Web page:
# How to show that there is an equivalent context-free grammar

How can I show that for every context free grammar G, there is an equivalent context-free grammar that has production rules with these forms only:

$C→x$WV or $C → λ$, where $x$ is a terminal and $W$ and $V$ are variables.

The permitted rules look similar to Greibach Normal Form where all productions have form: $A → aV_1V_2\dots V_k$ only if $k = 2$ though. However, I'm not sure if that's the correct way to show this.

## 1 Answer

Your idea with Greibach NF seems not that bad, if you take this for granted then start with this normal form (I assume there are no $\varepsilon$-productions, otherwise some cases must be considered) and then replace iteratively each production $$V \mapsto aV_1 V_2 \cdots V_k$$ with $$V \mapsto aV_1 [V_2 \cdots V_k], \quad [V_2 \cdots V_k] \mapsto bW_1W_2\cdots W_l V_3 \cdots V_k$$ where $[V_2 \cdots V_k]$ denotes a new non-terminal, and $V_2 \mapsto b W_1 W_2 \cdots W_l$ (where this should be done for each such production starting in $V_2$, and these productions should be removed too). As there are just a finite number of productions this procedure terminates with a grammar of the required form.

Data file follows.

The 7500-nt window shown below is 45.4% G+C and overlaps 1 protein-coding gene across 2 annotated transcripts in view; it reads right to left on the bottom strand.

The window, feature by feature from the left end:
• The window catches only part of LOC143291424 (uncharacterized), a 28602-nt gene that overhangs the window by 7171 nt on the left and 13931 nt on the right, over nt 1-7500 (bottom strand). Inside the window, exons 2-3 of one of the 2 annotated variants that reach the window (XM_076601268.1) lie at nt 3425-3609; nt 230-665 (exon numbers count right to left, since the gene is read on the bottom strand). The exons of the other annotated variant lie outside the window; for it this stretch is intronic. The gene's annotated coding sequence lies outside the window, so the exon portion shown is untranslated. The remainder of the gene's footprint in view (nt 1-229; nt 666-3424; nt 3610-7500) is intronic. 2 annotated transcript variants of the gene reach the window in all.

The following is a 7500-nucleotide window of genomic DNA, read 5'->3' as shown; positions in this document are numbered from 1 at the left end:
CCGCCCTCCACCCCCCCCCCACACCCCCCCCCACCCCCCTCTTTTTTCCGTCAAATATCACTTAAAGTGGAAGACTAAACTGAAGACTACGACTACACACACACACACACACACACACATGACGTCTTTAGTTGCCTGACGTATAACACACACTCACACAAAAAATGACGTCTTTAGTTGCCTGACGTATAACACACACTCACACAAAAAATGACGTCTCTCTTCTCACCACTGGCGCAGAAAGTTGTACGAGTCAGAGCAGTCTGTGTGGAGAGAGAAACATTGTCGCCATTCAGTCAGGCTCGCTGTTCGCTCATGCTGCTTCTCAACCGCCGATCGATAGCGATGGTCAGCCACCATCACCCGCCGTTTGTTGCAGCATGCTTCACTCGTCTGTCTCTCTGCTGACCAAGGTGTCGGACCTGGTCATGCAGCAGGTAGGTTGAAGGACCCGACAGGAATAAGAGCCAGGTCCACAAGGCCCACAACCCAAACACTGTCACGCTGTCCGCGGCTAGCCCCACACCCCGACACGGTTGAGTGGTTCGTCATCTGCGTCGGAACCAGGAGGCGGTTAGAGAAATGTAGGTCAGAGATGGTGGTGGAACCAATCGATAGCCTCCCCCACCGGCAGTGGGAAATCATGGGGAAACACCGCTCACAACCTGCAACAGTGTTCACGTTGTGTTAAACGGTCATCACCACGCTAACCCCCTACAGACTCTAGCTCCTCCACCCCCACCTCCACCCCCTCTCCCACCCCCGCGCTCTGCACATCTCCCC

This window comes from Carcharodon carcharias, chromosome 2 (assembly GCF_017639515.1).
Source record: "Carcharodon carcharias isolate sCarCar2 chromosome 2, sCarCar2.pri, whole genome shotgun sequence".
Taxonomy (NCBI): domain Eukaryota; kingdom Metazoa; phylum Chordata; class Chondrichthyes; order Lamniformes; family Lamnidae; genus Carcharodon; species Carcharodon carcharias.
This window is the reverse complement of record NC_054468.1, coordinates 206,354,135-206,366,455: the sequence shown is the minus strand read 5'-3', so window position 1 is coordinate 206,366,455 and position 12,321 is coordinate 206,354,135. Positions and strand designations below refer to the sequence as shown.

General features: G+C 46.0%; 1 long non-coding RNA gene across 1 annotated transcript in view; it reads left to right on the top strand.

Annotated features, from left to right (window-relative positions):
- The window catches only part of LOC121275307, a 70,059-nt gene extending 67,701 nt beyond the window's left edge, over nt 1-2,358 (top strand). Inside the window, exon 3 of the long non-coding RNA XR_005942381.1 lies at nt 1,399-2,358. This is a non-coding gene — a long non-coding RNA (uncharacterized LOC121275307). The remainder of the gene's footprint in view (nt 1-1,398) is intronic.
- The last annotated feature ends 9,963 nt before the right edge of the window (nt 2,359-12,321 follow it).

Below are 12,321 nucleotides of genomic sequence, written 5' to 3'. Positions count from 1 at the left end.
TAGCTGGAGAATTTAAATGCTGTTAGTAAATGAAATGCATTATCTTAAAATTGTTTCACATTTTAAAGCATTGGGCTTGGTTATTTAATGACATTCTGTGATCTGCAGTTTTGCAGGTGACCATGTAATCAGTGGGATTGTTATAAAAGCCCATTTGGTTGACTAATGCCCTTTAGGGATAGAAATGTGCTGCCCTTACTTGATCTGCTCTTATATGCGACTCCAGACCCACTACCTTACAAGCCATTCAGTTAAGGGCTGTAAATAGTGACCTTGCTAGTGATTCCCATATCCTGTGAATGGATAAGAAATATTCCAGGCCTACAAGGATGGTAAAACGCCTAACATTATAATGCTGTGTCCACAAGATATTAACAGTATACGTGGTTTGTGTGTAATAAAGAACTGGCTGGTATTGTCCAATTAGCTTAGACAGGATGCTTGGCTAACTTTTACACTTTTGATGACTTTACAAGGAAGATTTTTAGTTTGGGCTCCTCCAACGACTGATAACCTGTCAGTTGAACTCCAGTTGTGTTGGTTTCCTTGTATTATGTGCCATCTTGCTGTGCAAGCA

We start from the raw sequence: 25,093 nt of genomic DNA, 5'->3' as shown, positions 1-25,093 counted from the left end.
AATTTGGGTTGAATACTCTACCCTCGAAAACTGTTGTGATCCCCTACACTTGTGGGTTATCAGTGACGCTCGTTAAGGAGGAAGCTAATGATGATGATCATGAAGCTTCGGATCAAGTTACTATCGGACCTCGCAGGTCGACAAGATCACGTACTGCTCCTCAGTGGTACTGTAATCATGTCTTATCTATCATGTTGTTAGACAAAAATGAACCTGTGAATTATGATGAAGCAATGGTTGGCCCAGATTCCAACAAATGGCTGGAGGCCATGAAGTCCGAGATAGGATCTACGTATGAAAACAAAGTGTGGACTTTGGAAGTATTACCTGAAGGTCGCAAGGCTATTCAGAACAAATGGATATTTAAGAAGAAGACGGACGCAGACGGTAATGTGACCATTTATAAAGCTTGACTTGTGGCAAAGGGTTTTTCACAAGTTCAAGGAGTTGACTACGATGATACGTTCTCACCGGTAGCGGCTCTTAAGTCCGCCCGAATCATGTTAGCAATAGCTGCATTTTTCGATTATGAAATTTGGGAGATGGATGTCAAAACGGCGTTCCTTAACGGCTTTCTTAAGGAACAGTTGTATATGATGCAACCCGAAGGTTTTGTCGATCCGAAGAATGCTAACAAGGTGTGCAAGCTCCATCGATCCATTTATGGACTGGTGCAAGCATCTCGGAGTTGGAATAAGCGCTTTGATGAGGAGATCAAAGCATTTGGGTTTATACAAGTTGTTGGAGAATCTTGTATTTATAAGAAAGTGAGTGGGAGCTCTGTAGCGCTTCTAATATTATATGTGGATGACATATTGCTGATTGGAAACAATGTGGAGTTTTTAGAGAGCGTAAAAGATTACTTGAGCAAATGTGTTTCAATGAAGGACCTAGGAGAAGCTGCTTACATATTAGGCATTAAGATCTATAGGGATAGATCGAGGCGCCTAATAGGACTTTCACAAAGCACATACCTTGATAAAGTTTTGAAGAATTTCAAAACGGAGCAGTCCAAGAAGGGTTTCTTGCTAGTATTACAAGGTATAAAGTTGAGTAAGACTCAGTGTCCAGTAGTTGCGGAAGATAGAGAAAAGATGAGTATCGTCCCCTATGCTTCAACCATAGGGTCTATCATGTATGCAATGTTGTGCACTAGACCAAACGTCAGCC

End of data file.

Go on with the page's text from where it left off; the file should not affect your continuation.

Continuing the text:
• Would there be a way to solve it without using Greibach Normal Form? – stevetronix May 30 '15 at 2:14
• Of course, often in such problems it helps to do some simple examples and then often a general pattern will emerge. Have you tried to convert some simple grammars? And where did you stuck? – StefanH May 30 '15 at 14:31
• Yes. I converted some context-free grammars using substitution, removing unit productions, removing repeated productions. I'm just not sure how to show that every grammar can have 2 production rules of those forms only. – stevetronix May 30 '15 at 18:07
• The answer given is a good start, but I am afraid that iteratively removing productions will yield longer and longer productions. The construction given will not end? Instead consider $V\to a[V_1\dots V_k]$ and $[V_1\dots V_k] \to b[W_1\dots W_\ell][V_2\dots V_k]$. Omit $[V_2\dots V_k]$ when empty, i.e., $k=1$. Since we are required to have exactly two nonterminals at each right hand side we might add dummy variables $D$ with $D\to\lambda$ as allowed by the grammar format in the question. – Hendrik Jan Jul 1 '15 at 22:19